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Why I am an Environmentalist — For Immigration Reduction

author Published by cafaro

(EDITOR’S NOTE: Philip Cafaro is an associate professor of philosophy at Colorado State Univeristy. He recounts for NumbersUSA’s audience how he realized the beauty in nature, and then found that immigration-fueled population growth was a major factor behind every major threat to nature. )

I’m an environmental activist, and have been for over twenty years. I vividly remember the issue that made me one: a proposal to dam the Oconee River, a lovely, lazy river that runs for a hundred miles through the Georgia Piedmont.

I had moved to Athens, Georgia, in 1986, from Chicago. I came to study American history at the University of Georgia, but the main effect of moving to the South was to open my eyes to nature. Here, in a very different environment from the one I had grown up in, I realized the importance—and beauty—of nature.

A friend taught me bird watching, during the spring warbler migration. Another took me for my first canoe ride. Before long I was immersed in learning about the local landscape. I wrote my masters thesis in the then-new area of environmental history.

But as is often the case, I had hardly started to learn about the landscape, when I began to learn about threats to it. New highways. New sprawling subdivisions. The issue that really catalyzed my environmental activism, though, was the proposal to dam the Oconee, which flows through Athens. Its stated purpose: to provide “flood control” and drinking water to local residents. But its real purpose was to support continued growth, both economic and demographic. A dozen miles of the river were to be inundated, its lovely streamside forests drowned, its playful river otters displaced, to accommodate more of the bland sprawl spreading across north Georgia.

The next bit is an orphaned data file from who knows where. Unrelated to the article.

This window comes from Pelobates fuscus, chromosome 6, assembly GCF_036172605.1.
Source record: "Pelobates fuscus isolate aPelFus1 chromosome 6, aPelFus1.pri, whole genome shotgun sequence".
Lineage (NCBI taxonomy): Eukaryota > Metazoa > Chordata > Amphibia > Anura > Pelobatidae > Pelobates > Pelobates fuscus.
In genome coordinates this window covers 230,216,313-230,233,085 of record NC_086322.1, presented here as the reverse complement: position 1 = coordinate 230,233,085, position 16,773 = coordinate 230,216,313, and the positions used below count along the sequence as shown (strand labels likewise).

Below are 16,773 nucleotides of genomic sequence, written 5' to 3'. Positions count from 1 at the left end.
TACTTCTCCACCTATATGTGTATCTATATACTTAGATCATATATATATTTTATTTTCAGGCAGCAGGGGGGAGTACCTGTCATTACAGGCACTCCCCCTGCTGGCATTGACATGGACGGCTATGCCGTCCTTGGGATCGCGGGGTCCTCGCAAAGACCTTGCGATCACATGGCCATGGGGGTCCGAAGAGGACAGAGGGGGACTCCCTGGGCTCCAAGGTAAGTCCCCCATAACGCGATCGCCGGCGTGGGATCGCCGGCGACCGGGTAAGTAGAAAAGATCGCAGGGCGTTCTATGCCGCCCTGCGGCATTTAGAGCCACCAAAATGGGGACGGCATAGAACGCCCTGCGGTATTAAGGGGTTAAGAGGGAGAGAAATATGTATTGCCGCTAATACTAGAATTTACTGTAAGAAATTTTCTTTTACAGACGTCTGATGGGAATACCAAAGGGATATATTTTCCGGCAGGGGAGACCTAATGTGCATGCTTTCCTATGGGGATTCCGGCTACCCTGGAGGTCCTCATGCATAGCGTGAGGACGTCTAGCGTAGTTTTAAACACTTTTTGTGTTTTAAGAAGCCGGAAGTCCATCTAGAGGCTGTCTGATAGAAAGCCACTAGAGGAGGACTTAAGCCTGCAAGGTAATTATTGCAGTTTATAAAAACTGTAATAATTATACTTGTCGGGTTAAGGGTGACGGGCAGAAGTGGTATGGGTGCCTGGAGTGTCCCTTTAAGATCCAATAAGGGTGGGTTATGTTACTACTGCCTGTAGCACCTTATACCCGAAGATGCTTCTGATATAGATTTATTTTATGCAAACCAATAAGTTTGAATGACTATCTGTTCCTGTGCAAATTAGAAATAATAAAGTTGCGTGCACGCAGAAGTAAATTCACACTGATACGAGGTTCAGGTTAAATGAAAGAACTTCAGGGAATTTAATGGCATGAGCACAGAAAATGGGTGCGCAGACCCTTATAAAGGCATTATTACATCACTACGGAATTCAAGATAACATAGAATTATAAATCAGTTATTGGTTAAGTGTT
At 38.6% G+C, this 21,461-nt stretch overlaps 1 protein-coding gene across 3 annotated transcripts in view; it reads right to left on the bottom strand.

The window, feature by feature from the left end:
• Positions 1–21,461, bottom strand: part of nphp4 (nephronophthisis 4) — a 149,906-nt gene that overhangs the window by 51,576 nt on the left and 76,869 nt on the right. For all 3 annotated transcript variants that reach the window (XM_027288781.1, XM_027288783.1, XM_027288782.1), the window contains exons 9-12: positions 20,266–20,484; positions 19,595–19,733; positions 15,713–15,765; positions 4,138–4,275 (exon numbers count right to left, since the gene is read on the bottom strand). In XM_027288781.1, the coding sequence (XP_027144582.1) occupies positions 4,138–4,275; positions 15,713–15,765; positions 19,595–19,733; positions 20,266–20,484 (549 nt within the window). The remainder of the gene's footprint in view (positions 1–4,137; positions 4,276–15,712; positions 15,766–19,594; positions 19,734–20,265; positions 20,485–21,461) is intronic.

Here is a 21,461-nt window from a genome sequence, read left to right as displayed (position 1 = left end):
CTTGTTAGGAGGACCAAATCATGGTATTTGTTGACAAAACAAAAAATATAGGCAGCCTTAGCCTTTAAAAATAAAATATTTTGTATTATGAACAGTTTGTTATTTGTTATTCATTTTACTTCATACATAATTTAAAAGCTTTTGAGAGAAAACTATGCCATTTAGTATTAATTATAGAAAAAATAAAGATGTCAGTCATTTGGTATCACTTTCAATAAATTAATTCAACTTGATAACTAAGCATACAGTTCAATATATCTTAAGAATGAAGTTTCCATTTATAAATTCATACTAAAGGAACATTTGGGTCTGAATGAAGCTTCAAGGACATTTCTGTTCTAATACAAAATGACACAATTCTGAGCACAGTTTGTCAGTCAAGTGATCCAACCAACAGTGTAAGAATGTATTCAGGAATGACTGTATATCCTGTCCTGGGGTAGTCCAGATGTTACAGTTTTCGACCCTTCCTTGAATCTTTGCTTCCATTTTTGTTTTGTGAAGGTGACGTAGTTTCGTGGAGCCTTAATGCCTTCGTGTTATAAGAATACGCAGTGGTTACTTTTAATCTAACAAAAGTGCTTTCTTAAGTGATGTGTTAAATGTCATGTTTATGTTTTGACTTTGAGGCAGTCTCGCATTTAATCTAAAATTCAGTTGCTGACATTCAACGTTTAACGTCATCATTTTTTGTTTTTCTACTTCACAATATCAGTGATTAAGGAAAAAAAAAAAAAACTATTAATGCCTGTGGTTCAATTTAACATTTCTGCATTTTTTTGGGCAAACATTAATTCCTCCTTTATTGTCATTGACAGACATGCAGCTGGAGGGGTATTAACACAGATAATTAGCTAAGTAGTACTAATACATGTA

A number of us in the local Sierra Club group sprang into action. We wrote articles. We lobbied our public officials. We took reporters on canoe trips down the river, to show them what would be destroyed. As part of this effort, I read my first environmental impact statement on the proposal, prepared by the U.S. Corps of Engineers.

I’ve read dozens of EIS’s in subsequent years, but you always remember your first one, don’t you? I still recall my sinking feeling as I read, toward the very start of the report, its population projections for the northeast Georgia region, projected 50 years out. Was it possible, that our population was going to grow that fast? Perhaps these numbers were inflated. Examples of what people wanted to happen, not what was likely to happen.

Possible—but the numbers came from the U.S. Census Bureau. Our little group was hardly in a position to challenge federal demographers. Besides, houses were springing up daily all around the area. Project that out a few decades, and why wouldn’t we double or triple our population?

In the ensuing months, as I talked to city council members, county commissioners, water engineers and others, I noticed a pattern. I and my fellow enviros would talk about the river: its beauty and its history; the forests, fish and other animals that would be displaced by the dam. Our listeners would express sympathy, and say that of course they didn’t want to harm the river, either. Many of them had fished it or hunted along its banks, as kids. But more people were coming to north Georgia, lots more, and all those people would need water . . .

In the end, we fought the dam builders to a kind of a draw. Instead of a huge dam inundating a dozen miles of the Oconee River, the local communities pitched in and built—at great public expense—a smaller reservoir on a tributary, destroying 3 or 4 miles of Bear Creek.

With a stable population, the original reservoir never would have been proposed. There would have been no need. With those population projections from the Census Bureau, though, a smaller reservoir was really the best we environmentalists could hope for.

In other words, we were going to lose, one way or the other. The only questions were how big would we lose, and how quickly.

What with one thing and another, Bear Creek Reservoir took nearly a dozen years to build. It only came “on line” seven years ago—and almost immediately, it was being cited as inadequate to meet regional drinking water needs (see article in the Athens Banner-Herald).